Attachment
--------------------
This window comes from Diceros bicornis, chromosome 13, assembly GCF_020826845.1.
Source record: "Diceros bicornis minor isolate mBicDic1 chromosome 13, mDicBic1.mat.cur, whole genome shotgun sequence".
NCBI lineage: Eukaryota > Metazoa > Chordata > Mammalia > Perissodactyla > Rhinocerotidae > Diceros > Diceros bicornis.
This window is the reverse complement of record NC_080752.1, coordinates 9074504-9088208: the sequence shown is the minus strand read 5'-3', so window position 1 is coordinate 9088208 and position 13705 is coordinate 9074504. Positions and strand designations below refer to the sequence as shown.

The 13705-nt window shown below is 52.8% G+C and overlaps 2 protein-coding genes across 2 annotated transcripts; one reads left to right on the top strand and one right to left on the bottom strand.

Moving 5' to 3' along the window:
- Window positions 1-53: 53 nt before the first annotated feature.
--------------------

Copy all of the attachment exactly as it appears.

This window comes from Diceros bicornis, chromosome 13, assembly GCF_020826845.1.
Source record: "Diceros bicornis minor isolate mBicDic1 chromosome 13, mDicBic1.mat.cur, whole genome shotgun sequence".
NCBI lineage: Eukaryota > Metazoa > Chordata > Mammalia > Perissodactyla > Rhinocerotidae > Diceros > Diceros bicornis.
This window is the reverse complement of record NC_080752.1, coordinates 9074504-9088208: the sequence shown is the minus strand read 5'-3', so window position 1 is coordinate 9088208 and position 13705 is coordinate 9074504. Positions and strand designations below refer to the sequence as shown.

The 13705-nt window shown below is 52.8% G+C and overlaps 2 protein-coding genes across 2 annotated transcripts; one reads left to right on the top strand and one right to left on the bottom strand.

Moving 5' to 3' along the window:
- Window positions 1-53: 53 nt before the first annotated feature.